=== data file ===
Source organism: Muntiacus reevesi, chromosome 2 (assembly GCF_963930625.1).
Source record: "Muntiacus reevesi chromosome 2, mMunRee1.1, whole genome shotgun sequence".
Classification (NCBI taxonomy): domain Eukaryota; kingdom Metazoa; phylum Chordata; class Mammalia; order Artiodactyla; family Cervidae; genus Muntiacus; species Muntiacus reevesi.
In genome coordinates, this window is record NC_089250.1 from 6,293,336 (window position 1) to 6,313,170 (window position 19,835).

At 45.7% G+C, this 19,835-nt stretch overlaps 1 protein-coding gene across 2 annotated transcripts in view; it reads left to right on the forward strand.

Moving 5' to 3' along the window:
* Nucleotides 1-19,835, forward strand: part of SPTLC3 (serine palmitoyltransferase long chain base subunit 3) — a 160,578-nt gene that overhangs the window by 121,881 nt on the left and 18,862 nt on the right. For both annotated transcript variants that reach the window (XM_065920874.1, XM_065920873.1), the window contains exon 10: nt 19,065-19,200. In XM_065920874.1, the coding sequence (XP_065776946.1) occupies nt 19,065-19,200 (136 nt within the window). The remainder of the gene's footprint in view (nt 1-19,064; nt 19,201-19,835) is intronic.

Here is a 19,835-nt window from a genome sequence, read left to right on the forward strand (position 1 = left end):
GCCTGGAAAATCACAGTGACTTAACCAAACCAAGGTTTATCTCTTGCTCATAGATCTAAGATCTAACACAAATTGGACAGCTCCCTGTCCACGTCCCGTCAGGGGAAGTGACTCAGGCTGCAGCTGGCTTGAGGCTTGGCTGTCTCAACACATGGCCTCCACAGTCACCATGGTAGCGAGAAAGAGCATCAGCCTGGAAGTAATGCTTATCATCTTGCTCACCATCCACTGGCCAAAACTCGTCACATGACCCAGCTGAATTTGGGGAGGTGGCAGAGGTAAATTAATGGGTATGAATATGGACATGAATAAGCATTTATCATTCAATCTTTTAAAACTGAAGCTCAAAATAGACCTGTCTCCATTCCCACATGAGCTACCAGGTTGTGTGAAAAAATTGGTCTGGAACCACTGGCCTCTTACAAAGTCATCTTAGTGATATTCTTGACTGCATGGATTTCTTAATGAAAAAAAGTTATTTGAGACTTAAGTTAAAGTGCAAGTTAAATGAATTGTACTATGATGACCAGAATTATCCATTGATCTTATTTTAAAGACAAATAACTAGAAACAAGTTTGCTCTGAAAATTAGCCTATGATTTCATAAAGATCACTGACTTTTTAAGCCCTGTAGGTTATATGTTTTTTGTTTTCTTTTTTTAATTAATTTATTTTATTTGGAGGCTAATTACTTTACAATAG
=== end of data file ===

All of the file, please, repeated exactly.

Source organism: Muntiacus reevesi, chromosome 2 (assembly GCF_963930625.1).
Source record: "Muntiacus reevesi chromosome 2, mMunRee1.1, whole genome shotgun sequence".
Classification (NCBI taxonomy): domain Eukaryota; kingdom Metazoa; phylum Chordata; class Mammalia; order Artiodactyla; family Cervidae; genus Muntiacus; species Muntiacus reevesi.
In genome coordinates, this window is record NC_089250.1 from 6,293,336 (window position 1) to 6,313,170 (window position 19,835).

At 45.7% G+C, this 19,835-nt stretch overlaps 1 protein-coding gene across 2 annotated transcripts in view; it reads left to right on the forward strand.

Moving 5' to 3' along the window:
* Nucleotides 1-19,835, forward strand: part of SPTLC3 (serine palmitoyltransferase long chain base subunit 3) — a 160,578-nt gene that overhangs the window by 121,881 nt on the left and 18,862 nt on the right. For both annotated transcript variants that reach the window (XM_065920874.1, XM_065920873.1), the window contains exon 10: nt 19,065-19,200. In XM_065920874.1, the coding sequence (XP_065776946.1) occupies nt 19,065-19,200 (136 nt within the window). The remainder of the gene's footprint in view (nt 1-19,064; nt 19,201-19,835) is intronic.

Here is a 19,835-nt window from a genome sequence, read left to right on the forward strand (position 1 = left end):
GCCTGGAAAATCACAGTGACTTAACCAAACCAAGGTTTATCTCTTGCTCATAGATCTAAGATCTAACACAAATTGGACAGCTCCCTGTCCACGTCCCGTCAGGGGAAGTGACTCAGGCTGCAGCTGGCTTGAGGCTTGGCTGTCTCAACACATGGCCTCCACAGTCACCATGGTAGCGAGAAAGAGCATCAGCCTGGAAGTAATGCTTATCATCTTGCTCACCATCCACTGGCCAAAACTCGTCACATGACCCAGCTGAATTTGGGGAGGTGGCAGAGGTAAATTAATGGGTATGAATATGGACATGAATAAGCATTTATCATTCAATCTTTTAAAACTGAAGCTCAAAATAGACCTGTCTCCATTCCCACATGAGCTACCAGGTTGTGTGAAAAAATTGGTCTGGAACCACTGGCCTCTTACAAAGTCATCTTAGTGATATTCTTGACTGCATGGATTTCTTAATGAAAAAAAGTTATTTGAGACTTAAGTTAAAGTGCAAGTTAAATGAATTGTACTATGATGACCAGAATTATCCATTGATCTTATTTTAAAGACAAATAACTAGAAACAAGTTTGCTCTGAAAATTAGCCTATGATTTCATAAAGATCACTGACTTTTTAAGCCCTGTAGGTTATATGTTTTTTGTTTTCTTTTTTTAATTAATTTATTTTATTTGGAGGCTAATTACTTTACAATAG